angryGodGod’s wrath and judgement must somehow be reconciled and correlated with God’s concern for justice and righteousness. It appears that the former is produced by human sin – the failure to manifest justice and righteousness (cf. Is 5:1-7; Amos 5:21-24); divine judgment often is presented in direct contrast with and in equal measure to human sin… This means that one must reckon not with a Deus irae (God of wrath) but rather with the ira Dei (the wrath of God). God’s wrath is instrumental, intended to bring about a result: repentance and reform. In linguistic terms, God’s wrath is not stative (such that God is angry, ontologically or dispositionally, especially not always) but rather is transitive (God is angry about something). But when the object of wrath is tended to – the offending sin or circumstance removed – the wrath disappears as well… Divine wrath and judgment are never simplistic but rather are “the outcome of a complex process of divine wrestling, anguish, attempted overtures to the people, calls for repentance, warnings that keep the door open” (P. Miller, “‘Slow to Anger’: The God of the Prophets” in The Way of the Lord: Essays in Old Testament Theology, 276)… the prophetic texts writ large suggest that “the Lord’s bent toward compassion is a part of what it means to be God, not just an option among other possibilities… Reticence to wrath in favor of compassion is what it means to be the Lord” (P. Miller, 276).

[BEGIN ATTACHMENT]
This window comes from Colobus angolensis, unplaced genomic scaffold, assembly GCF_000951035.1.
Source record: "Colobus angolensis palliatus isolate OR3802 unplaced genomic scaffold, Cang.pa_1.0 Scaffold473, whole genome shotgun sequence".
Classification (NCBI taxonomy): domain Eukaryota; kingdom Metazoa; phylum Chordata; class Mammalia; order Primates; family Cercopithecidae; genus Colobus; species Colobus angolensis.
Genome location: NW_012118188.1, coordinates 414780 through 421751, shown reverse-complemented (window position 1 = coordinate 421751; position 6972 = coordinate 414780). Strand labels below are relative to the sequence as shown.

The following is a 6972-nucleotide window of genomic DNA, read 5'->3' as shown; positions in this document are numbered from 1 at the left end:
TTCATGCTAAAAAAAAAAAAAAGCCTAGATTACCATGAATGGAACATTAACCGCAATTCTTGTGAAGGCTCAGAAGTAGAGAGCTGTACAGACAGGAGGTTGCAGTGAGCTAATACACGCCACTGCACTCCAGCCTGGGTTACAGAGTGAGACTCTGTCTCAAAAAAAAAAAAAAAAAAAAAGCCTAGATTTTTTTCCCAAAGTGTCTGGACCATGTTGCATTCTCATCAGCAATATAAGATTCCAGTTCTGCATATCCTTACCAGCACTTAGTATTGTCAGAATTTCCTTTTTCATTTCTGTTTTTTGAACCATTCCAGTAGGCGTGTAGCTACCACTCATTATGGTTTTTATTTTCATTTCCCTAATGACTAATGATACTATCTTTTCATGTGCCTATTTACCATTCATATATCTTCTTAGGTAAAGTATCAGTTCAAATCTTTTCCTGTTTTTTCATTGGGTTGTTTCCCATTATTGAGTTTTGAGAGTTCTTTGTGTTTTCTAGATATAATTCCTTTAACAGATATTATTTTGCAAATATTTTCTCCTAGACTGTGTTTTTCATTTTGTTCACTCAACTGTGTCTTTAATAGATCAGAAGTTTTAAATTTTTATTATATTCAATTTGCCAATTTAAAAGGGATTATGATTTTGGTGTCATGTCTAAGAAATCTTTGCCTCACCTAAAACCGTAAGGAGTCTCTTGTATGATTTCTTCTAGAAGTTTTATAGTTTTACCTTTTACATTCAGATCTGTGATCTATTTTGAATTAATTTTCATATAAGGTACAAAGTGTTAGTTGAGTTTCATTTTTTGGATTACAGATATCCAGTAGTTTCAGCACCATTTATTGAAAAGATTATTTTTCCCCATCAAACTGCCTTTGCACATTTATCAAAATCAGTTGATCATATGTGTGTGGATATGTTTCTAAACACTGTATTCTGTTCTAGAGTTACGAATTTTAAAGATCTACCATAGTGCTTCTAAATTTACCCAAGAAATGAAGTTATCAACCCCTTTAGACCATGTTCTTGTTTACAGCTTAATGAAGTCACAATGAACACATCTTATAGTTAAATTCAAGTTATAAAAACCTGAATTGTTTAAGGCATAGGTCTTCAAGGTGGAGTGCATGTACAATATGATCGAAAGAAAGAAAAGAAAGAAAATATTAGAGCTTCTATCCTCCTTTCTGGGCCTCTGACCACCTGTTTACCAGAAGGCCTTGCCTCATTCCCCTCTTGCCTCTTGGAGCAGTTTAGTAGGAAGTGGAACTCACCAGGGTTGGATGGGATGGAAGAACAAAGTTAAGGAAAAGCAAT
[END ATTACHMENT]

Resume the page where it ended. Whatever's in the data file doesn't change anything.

B. A. Strawn and B. D. Strawn, “Prophecy and Psychology,” The Dictionary of the Old Testament Prophets, 620.

In summary, according to the prophets, God is not wrath in the same way that God is Love. God has wrath – momentarily – but it can always be averted through repentance. Wrath is never God’s last word because God does not simply have love – God is Love.

“For a brief moment I abandoned you,
but with deep compassion I will bring you back.
In a surge of anger
I hid my face from you for a moment,
but with everlasting kindness
I will have compassion on you,”
says the Lord your Redeemer.

Isaiah 54:7-8